Silence of the Lambs and Pigs
Introduction and Summaries
“How State Ag-Gag Laws Could Stop Animal-Cruelty Whistleblowers”
- Website Title: The Atlantic
- Article Title: Ag-Gag Laws Could Stop Animal-Cruelty Whistleblowers
- Publisher: Atlantic Media Company
- Electronically Published: March 25, 2013
- Date Accessed: November 05, 2014
- Author: Cody Carlson
Carlson, Cody. “How State Ag-Gag Laws Could Stop Animal-Cruelty Whistleblowers.” The Atlantic. Atlantic Media Company, 25 Mar. 2013. Web. 05 Nov. 2014.
By Cody Carlson, a writer based in New York and a former investigator for Mercy for Animals and the Humane Society of the United States.
Carlson’s history as an investigator for the Humane Society indicates he is likely a strong advocate for the rights of animals, and that furthermore he will be inclined to fault the agriculture industry (hog farmers, slaughterhouse operators, agriculture-friendly public relations firms) for its inhumane treatment of animals. Furthermore, Carlson went undercover for Mercy for Animals, using a hidden camera to document the use of gestation crates to confine hogs during the 2-3 years they are kept constantly pregnant to produce piglets. This experience convinced him that gestation crates are inhumane, which strengthened his resolve to combat accepted meat industry practices.
Atlantic Monthly is a respected but popular publication considered to be liberal or left-leaning, generally respectful of its subjects but decidedly opinionated in favor of a progressive agenda. It does not take overtly political positions on most issues, but its articles would be more likely to favor workers’ rights than employers’, as an example.
The lead-in to the article indicates clearly that its purpose is to accuse the agriculture industry of abusing animals and silencing critics who wish to publicize the cruelty of agricultural practices. It says:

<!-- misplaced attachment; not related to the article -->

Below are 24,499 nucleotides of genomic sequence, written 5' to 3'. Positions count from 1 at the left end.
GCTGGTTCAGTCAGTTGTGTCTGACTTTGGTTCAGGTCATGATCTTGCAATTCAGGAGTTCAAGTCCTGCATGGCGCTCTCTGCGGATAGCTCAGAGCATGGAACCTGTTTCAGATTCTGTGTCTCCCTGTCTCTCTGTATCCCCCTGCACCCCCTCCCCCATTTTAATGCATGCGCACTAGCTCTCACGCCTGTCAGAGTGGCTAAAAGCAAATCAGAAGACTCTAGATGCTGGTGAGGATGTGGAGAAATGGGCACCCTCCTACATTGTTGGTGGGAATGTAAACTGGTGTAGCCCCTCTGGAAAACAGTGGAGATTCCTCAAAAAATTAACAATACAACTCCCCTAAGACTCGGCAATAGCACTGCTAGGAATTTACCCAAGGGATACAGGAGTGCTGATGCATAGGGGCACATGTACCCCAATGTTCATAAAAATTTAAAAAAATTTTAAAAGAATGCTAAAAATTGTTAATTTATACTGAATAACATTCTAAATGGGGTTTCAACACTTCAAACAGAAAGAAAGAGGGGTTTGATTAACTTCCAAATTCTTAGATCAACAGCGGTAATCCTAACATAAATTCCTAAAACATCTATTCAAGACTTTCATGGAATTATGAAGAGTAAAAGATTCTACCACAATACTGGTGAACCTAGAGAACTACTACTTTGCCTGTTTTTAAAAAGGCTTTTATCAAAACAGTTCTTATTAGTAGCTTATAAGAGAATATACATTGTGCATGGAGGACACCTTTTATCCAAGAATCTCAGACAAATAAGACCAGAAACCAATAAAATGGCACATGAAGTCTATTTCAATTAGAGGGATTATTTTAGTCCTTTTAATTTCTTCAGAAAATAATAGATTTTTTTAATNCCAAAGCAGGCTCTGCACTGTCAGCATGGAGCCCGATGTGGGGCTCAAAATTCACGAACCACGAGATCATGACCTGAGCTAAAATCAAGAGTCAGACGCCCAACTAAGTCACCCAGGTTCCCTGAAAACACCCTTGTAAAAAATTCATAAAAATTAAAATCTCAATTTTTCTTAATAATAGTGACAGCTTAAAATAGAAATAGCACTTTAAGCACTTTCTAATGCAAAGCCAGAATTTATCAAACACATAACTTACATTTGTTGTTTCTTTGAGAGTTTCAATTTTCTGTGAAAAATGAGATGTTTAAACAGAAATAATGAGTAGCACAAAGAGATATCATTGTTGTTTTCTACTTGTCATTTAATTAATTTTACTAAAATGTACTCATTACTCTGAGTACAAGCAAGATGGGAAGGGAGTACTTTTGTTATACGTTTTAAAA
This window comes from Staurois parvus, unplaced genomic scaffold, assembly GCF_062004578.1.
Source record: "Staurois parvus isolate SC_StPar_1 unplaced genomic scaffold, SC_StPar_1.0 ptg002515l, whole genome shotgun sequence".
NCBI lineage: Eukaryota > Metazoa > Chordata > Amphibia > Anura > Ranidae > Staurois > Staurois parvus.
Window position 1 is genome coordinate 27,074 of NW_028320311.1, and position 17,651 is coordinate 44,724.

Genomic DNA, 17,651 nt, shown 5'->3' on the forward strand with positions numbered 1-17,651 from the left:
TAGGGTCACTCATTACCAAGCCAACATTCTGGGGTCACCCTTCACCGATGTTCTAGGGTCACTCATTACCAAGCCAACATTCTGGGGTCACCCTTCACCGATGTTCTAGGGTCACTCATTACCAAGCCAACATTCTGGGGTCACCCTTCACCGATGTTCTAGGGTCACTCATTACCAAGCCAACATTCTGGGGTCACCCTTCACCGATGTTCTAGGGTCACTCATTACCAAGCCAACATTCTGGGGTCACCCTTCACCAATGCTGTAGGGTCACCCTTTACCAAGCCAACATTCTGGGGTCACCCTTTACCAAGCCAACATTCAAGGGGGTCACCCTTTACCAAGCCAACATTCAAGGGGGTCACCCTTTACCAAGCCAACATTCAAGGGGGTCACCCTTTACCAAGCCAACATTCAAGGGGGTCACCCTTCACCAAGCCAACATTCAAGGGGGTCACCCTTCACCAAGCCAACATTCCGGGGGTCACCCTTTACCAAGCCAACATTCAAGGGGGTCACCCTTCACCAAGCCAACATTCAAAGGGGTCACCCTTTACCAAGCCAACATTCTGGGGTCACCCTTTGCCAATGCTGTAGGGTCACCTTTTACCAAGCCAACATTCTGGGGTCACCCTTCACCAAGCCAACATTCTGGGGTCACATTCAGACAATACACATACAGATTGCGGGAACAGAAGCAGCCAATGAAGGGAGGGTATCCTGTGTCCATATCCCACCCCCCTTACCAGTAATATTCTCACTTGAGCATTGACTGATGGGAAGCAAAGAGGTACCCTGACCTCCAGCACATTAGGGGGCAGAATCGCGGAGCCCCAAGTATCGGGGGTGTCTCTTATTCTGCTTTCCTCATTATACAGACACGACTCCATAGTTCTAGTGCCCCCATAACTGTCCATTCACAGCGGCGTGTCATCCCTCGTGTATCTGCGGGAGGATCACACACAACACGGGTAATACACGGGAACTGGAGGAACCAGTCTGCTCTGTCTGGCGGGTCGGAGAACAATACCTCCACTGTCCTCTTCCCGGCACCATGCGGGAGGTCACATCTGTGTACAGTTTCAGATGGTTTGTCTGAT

Across the nation, the agriculture lobby is pushing legislators to pass bills that would hobble undercover investigations that help prevent abuse.
That message appears above a photograph of “a cow too sick or injured to walk . . . at a meatpacking plant.” The caption also reports that the plant’s owners “settled a civil case with the Humane Society and the Justice Department for nearly $500 million.” The clear implication of the caption, the author, and presumably the magazine, is that meatpackers abuse animals and will pay massive settlements to avoid prosecution. It also portrays “undercover investigators” as animal champions on the “right side” of the issue.
The likely audience for the article consists of:
- Animal rights advocates who feel stymied getting access to the information they need to convince the public that abuses take place
- Readers generally sympathetic to animal kindness who will be appalled to hear both that abuses are common and that the industry is able to keep the abuse secret.
- Readers generally antagonistic to big corporate agriculture (favorable toward smaller, local, sustainable farms) who want to curb the practices of BigAg that make it impossible to compete against.